A New Verdict on the Trump Tax Cuts

A New Verdict on the Trump Tax Cuts

By Yuval Rosenberg and Michael Rainey
Tuesday, March 5, 2024

Good evening. How’s your Tuesday so far? Has it been super? While we wait for today’s election results, here’s a fiscal update.

Trump-Era Corporate Tax Cuts Boosted Investment, but Did Not Pay for Themselves: Analysis

The corporate tax cuts included in the 2017 Tax Cuts and Jobs Act helped boost business investment while delivering a small increase in worker pay, according to a new analysis published by the Bureau of Economic Research. The tax cuts did not, however, come anywhere close to paying for themselves, as their Republican proponents in Congress and the Trump administration insisted they would, and instead are costing the federal government more than $100 billion per year in lost revenues.

The team of four researchers affiliated with Princeton University, the University of Chicago, Harvard University and the Treasury Department concluded that provisions providing enhanced tax breaks for corporate investment were the most effective part of the legislation, providing clear positive effects, though not without significant costs.

“The evidence that taxes matter for investment really is there,” author Gabriel Chodorow-Reich of Harvard told The New York Times’s Jim Tankersley. “And the evidence that corporate tax cuts are expensive also is there. They’re both just features of the data.”

Additional business investment spurred by the tax legislation, which also slashed the top corporate tax rate from 35% to 21%, made the U.S. economy about 0.1% larger each year, according to the analysis. That increase translates to a pay bump of about $750 per year for the average worker — far short of the $4,000 to $9,000 increase cited by Republican lawmakers and conservative policy experts who lobbied for the package of tax cuts.

Low, low tax rates: A separate analysis by the liberal-leaning Institute on Taxation and Economic Policy found that tax rates for some of the nation’s largest corporations have fallen well below the 21% top rate put in place by the 2017 tax law. Looking at the 342 companies in the Fortune 500 that have reported profits every year between 2018 and 2022, ITEP calculated that their average income tax rate was just 14.1%.

“This is mainly due to loopholes and special breaks that the 2017 tax law left in place and, in some cases, introduced,” a team of ITEP analysts wrote. “Tax avoidance occurs because Congress chooses to allow it, either by enacting special exceptions and breaks from the regular tax rules, or by leaving in place loopholes that are clearly being exploited.”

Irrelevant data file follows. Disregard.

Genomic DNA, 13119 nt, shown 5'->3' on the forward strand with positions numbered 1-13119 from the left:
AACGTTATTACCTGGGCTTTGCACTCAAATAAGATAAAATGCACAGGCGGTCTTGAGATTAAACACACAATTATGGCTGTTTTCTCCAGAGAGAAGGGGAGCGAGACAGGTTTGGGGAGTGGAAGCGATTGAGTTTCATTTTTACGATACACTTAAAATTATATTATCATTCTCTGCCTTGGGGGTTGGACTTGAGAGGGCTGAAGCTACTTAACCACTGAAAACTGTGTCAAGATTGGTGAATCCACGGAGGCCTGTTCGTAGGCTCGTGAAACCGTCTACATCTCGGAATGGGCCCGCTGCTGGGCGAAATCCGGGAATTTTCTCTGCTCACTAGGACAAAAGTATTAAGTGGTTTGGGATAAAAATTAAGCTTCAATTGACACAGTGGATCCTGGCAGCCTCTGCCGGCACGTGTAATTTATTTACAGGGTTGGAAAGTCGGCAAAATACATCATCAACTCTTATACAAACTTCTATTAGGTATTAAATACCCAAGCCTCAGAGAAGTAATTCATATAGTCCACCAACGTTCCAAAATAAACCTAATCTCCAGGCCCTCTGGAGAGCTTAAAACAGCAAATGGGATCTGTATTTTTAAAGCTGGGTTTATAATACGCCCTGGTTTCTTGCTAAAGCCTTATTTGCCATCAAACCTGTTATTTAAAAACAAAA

The bottom line: The latest analysis of the 2017 Trump tax cuts provides further evidence that changes in tax laws can help shape corporate investment decisions — and that tax cuts do not pay for themselves.

Quote of the Day: A Sinematic Ending

"I believe in my approach. But it's not what America wants right now. … Because I choose civility, understanding, listening, working together to get stuff done, I will leave the Senate at the end of this year."

Arizona Sen. Kyrsten Sinema, announcing in a video message posted online Tuesday that she won’t run for reelection. Sinema, in her first term in the Senate, had left the Democratic Party to become an independent. She was at the center of a number of bipartisan groups the produced some legislative policy victories — but she also recently saw the border security deal she had spent months negotiating collapse almost immediately because of Republican opposition, and she likely faced an uphill battle to win another term. Politico’s Burgess Everett notes that her decision “continues an exodus of consensus-building centrists that, for a couple short years, essentially ran the upper chamber.”

Rising Costs of U.S. Nuclear Modernization Program Spur Questions: Report

The rising costs of the Air Force’s nuclear modernization effort, called Sentinel, have prompted a review of the program and questions about the need for intercontinental ballistic missiles, according to a new report at The Hill.

“Sentinel has reopened a debate in Congress and in the nuclear security world about the role and necessity of ICBMs, viewed as the most destabilizing part of the U.S. [nuclear] triad because they are easy targets, invite a devastating attack in the U.S. heartland and give the president only 30 minutes to respond in the event of an attack,” The Hill’s Brad Dress writes, adding that “some members of Congress are increasingly frustrated over rising cost estimates and anxious to pump the brakes on the program.”

Dress reports that the Sentinel program aims to replace or refurbish some 400 Minuteman missiles and related infrastructure by 2030, but some critics fear that the cost of the program could threaten funding for conventional forces.

Read the full story at The Hill.

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